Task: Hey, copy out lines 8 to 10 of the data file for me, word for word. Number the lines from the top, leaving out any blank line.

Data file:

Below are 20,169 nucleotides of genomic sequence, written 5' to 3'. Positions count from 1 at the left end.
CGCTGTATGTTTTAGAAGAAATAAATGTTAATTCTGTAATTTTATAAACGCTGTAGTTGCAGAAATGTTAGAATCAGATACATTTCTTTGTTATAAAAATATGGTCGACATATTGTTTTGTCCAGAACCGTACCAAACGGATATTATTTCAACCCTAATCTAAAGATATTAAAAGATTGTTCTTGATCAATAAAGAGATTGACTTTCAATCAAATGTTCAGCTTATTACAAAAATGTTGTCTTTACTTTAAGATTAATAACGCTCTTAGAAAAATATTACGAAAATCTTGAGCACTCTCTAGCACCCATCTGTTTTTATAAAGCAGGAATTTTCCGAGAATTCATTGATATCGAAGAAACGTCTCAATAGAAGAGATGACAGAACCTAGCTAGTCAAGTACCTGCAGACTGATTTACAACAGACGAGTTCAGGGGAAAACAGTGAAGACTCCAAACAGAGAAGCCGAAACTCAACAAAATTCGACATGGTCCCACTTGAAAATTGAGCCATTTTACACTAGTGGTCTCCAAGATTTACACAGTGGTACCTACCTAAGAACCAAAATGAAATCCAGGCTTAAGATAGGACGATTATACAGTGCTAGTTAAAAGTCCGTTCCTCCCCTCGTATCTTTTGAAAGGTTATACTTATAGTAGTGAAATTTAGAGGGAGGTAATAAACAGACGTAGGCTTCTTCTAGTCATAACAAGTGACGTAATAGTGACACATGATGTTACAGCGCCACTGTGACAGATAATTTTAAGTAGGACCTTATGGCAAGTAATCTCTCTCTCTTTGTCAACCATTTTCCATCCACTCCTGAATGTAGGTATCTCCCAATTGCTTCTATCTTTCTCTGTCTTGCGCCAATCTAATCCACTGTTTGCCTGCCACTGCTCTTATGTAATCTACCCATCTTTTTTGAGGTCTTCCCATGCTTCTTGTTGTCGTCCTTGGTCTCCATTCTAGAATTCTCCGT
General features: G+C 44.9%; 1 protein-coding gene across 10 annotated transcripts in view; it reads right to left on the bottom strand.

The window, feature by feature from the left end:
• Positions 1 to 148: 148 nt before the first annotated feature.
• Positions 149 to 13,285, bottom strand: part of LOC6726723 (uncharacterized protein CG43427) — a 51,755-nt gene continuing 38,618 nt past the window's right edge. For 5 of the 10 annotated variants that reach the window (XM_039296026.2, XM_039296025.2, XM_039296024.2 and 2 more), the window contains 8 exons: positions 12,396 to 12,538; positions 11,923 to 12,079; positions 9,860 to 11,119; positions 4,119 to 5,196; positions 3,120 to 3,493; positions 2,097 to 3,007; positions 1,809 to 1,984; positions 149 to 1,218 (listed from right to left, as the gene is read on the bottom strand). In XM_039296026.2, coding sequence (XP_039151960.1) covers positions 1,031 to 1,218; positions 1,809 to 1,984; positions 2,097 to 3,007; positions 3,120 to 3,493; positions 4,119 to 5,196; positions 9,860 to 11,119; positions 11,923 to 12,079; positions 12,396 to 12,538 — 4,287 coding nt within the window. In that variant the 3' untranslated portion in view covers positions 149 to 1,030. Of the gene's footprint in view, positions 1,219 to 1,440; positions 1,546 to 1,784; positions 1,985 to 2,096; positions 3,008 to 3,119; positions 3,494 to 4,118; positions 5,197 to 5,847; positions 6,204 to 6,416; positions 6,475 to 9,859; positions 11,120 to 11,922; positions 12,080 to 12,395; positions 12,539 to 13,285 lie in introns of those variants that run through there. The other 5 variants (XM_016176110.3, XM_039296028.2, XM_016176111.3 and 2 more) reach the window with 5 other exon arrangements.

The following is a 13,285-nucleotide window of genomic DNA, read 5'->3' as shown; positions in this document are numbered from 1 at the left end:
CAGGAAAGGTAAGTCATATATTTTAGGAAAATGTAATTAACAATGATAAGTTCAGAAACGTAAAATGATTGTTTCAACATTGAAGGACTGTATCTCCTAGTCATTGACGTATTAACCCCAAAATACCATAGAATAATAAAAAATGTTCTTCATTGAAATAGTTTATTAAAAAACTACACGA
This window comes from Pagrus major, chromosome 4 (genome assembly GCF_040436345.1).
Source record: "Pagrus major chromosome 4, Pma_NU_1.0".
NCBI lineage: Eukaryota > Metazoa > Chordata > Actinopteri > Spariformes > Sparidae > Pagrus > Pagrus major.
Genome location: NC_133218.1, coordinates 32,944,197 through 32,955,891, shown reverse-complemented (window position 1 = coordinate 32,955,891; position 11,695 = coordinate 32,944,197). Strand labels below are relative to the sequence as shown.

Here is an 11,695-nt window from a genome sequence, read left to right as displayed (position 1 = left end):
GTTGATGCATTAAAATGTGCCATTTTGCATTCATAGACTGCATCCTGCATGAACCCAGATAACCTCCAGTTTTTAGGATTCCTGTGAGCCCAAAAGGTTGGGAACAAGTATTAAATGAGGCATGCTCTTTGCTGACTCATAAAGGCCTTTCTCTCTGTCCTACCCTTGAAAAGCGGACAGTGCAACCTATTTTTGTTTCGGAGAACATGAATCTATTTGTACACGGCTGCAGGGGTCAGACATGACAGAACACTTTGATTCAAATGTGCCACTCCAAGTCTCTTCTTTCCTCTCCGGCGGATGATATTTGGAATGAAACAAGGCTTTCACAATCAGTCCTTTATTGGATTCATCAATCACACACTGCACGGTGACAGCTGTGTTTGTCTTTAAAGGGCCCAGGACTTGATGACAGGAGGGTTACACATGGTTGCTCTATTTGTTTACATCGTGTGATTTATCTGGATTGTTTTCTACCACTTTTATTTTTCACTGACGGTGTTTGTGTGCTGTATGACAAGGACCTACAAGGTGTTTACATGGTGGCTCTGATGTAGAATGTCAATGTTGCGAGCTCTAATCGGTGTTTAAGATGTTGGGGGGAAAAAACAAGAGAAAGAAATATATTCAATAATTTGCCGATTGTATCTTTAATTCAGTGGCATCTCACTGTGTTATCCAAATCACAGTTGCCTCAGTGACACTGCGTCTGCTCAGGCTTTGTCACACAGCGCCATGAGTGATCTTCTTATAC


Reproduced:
CAGGAAAGGTAAGTCATATATTTTAGGAAAATGTAATTAACAATGATAAGTTCAGAAACGTAAAATGATTGTTTCAACATTGAAGGACTGTATCTCCTAGTCATTGACGTATTAACCCCAAAATACCATAGAATAATAAAAAATGTTCTTCATTGAAATAGTTTATTAAAAAACTACACGA
This window comes from Pagrus major, chromosome 4 (genome assembly GCF_040436345.1).
Source record: "Pagrus major chromosome 4, Pma_NU_1.0".